Reimagining & Theorizing the Inspired Box
Almost thirty years ago at a secondhand sale, I came upon a small wooden box filled with tiny scrolls. The writing on the lid was barely legible: "The Inspired Box." Each scroll contained a Bible verse; the paper instructions glued to the inside of the box instructed the user to "read and replace for a lifetime of comfort and to be inspired."
I found this exercise to be meditative, almost like receiving a fortune. At times when I needed a bit of guidance, I would ask The Inspired Box a question and retrieve a scroll. A method, a series of steps - opening, taking in the colors, smelling the wood, picking up the tool, inserting it into a scroll at random, unsheathing, unrolling, replacing. A tiny dance, too small for the entire body. A tiny scroll, too small for more than a tiny verse, open to interpretation to apply as an emotional salve anywhere it was needed.
It became a form of self-care.
Years later, as a feminist/womanist, mother of a daughter, and doctoral student immersed in the pursuit of untangling and disambiguation of critical theory, the theme of self-care continued to arise for me throughout our readings from Module 2 (Feminist/Womanist Theory).
As a woman, I am harmed by patriarchy, by sexism, by gender binaries and toxic representations of women and girls in the media. Inspired by the work of SenseLab, I wondered if it was possible to reimagine The Inspired Box in a secular, feminist/womanist way that would become a tangible object designed as a meditative practice and salve for healing those wounds. I also wanted to reimagine the box as an alternative means of archiving our own experiences with feminist/womanist critical theory texts.
I began by seeking out my friend and colleague Casey Blake Dailey, with whom I worked at a mental health organization in Syracuse, New York, who is a wood-burning artist. One of the joys of conceptualizing this project is that of supporting a woman-owned artistic venture. I found a wooden box with curved sides and mailed it to her in Clayton, New York, near Watertown, where she burned the figure of a woman into the lid. We decided on a rainbow of watercolors for her body to represent and include every woman, cis- and LGBTQ.
Casey burned the names of each place that the box has traveled onto the bottom: A small town in Montana, where it was made, to Upstate New York, to Mountain View, California where I live in Silicon Valley, to Denton, Texas, where it will travel to the Department of Dance at Texas Woman's University. Should it travel elsewhere, I kindly request that the recipient burn or etch the name of the location into the bottom of the box alongside the others.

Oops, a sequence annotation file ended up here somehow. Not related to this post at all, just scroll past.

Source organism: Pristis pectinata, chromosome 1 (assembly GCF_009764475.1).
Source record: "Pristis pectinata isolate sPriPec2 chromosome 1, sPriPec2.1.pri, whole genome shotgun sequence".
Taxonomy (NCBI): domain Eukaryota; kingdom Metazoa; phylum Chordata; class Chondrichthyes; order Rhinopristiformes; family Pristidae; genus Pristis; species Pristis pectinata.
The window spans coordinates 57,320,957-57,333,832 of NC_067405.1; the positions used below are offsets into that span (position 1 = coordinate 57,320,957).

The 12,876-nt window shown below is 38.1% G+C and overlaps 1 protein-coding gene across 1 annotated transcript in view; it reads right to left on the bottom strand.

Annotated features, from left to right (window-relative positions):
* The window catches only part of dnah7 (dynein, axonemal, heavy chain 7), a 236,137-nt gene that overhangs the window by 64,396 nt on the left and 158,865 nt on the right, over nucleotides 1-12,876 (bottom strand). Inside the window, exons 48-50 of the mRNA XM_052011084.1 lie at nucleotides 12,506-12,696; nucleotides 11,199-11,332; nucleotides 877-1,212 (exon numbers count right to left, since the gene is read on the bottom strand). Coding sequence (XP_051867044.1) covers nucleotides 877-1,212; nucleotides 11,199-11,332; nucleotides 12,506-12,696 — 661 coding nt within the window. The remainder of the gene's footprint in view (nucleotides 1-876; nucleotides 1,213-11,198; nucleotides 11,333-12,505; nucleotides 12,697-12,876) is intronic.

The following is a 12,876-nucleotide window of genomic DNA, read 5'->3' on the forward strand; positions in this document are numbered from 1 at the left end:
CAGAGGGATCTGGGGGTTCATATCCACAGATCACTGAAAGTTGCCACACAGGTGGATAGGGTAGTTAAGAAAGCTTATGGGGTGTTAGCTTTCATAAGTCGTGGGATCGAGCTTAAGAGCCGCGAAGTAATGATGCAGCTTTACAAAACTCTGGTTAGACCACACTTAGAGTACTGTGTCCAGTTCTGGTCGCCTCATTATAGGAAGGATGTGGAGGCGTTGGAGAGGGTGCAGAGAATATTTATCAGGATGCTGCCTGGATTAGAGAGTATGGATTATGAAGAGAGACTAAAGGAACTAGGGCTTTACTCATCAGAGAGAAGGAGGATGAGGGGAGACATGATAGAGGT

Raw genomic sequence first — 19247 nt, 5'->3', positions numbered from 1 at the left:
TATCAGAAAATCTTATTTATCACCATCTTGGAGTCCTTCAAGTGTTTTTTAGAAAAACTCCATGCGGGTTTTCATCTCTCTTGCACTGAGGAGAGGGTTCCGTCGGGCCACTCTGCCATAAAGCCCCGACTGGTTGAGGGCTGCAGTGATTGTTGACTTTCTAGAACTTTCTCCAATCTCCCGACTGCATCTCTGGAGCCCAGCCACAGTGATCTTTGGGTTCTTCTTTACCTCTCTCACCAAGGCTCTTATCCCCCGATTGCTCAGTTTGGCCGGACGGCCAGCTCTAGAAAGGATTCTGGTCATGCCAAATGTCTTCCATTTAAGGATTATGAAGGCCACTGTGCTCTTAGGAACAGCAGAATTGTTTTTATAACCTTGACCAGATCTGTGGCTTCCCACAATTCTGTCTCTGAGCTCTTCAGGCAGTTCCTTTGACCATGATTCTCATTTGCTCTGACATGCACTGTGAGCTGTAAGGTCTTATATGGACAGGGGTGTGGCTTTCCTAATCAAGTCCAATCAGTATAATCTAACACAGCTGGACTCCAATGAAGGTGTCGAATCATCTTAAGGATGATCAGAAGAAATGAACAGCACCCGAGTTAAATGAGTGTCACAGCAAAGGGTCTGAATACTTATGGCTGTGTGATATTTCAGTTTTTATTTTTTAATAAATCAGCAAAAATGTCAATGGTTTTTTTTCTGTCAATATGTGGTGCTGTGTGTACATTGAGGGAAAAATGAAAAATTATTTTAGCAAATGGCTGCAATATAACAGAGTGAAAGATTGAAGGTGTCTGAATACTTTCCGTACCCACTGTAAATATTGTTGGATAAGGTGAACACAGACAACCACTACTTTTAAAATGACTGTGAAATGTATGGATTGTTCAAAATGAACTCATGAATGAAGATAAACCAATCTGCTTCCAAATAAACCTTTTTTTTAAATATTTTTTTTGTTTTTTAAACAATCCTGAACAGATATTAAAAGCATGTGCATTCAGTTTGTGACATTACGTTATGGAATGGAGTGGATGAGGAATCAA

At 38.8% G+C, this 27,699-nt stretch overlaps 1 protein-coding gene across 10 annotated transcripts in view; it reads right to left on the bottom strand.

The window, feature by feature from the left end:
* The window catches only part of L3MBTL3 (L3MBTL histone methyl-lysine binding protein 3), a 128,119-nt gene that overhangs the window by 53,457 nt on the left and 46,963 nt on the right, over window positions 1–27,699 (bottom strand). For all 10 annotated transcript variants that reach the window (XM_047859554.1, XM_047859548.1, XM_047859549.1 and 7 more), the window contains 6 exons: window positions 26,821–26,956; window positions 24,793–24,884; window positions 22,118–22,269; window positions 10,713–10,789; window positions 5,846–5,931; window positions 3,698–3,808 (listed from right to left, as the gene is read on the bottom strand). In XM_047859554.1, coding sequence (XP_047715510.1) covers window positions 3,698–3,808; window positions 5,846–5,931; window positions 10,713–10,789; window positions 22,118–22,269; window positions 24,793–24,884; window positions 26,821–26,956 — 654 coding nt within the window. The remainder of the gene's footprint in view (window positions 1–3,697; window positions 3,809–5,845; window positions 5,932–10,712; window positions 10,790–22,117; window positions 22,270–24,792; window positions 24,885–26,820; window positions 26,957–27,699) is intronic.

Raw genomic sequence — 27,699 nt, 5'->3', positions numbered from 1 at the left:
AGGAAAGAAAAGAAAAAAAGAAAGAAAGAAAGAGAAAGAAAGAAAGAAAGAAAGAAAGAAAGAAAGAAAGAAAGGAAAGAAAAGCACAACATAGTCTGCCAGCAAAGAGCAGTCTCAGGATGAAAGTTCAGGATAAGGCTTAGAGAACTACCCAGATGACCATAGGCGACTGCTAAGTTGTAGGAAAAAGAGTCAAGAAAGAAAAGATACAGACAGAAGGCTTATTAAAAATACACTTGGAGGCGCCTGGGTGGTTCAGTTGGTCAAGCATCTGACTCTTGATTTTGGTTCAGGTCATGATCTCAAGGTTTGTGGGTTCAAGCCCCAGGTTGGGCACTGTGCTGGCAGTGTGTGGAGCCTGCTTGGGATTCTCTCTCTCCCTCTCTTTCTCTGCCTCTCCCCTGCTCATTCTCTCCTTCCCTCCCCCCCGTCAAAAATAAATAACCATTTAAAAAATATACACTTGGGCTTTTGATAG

The box itself is now complete, and the process of creating and filling the scrolls that will reside inside it is underway. My ask of those of you reading this is to please send me any feminist/womanist quotes that you have found inspiring from the readings. Please feel free to include movement instructions as well. I will do my best to include all submissions received, and I will also fill the scrolls with my own takeaways from our readings as well as movement directives that I have found empowering and helpful.
This project is dedicated first and foremost to my daughter Anja, whom I am working constantly to educate and empower, and who is already attuned to issues of sexism and gender-based discrimination at a young age. It is also dedicated to the women of our cohort and department as well as our male allies who support us in our work and activism.
Critical Theory References
Ahmed, Sara. 2017. Living a Feminist Life. Durham: Duke University Press.
Anzaldúa Gloria. 2012. Borderlands: the New Mestiza - La Frontera. San Francisco, CA: Aunt Lute Book Company.
Hong, Grace Kyungwon. 2015. Death beyond Disavowal: the Impossible Politics of Difference. Minneapolis (Minn.): University of Minnesota Press.
2016. SenseLab. Accessed October 23, 2018. http://senselab.ca/wp2/immediations/anarchiving/.
Taylor, Keeanga-Yamahtta. 2017. How We Get Free: Black Feminism and the Combahee River Collective. Chicago, IL: Haymarket Books.
The Initial Design
The Wood-Burning Process
Why do we choose the archival format(s) that we use? Why do so many Western academic works speak of living subjects primarily in the third person when the archival process could be made so much richer by allowing the subjects to speak for themselves? Can this change the way that we think about the nature of discourse, of the “conversation” we speak of in academia? Can we etch our knowledge into the structure of our daily lives? Can we hold our knowledge in our hands, select and unfold it, contemplate it and experience healing?
I encourage all of you to contribute a scroll and engage in this archival process encapsulating our experience in Module 2 of this experimental course in critical theory.
Watercolors & Representation
Scrolls & Submissions
Collaboration with Feminist Yoga Entrepreneur Donyae Coles
Boats, birds, ships, and corpses... Scrolls for the Tiny Meditations box are underway! Donyae Coles of Fat Witch Yoga, who received her yoga certification in Minnesota and operates a feminist/womanist, gender-and body-inclusive yoga studio in Harrisburg, Pennsylvania, has kindly collaborated with tinychoreographies to include some feminist yoga and movement inspirations for the tiny meditations box. As of December 2018, this box has already supported two female entrepreneurs and mothers in its development.